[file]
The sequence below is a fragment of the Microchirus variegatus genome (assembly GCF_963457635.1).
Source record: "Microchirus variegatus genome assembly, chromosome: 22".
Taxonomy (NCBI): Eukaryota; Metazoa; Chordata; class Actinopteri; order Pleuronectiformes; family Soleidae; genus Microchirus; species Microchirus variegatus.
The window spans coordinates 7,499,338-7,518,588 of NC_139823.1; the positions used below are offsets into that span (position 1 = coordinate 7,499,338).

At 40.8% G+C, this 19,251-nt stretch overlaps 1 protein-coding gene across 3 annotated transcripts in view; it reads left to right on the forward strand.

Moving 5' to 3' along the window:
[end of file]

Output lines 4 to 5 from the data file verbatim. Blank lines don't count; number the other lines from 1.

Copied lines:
The window spans coordinates 7,499,338-7,518,588 of NC_139823.1; the positions used below are offsets into that span (position 1 = coordinate 7,499,338).

At 40.8% G+C, this 19,251-nt stretch overlaps 1 protein-coding gene across 3 annotated transcripts in view; it reads left to right on the forward strand.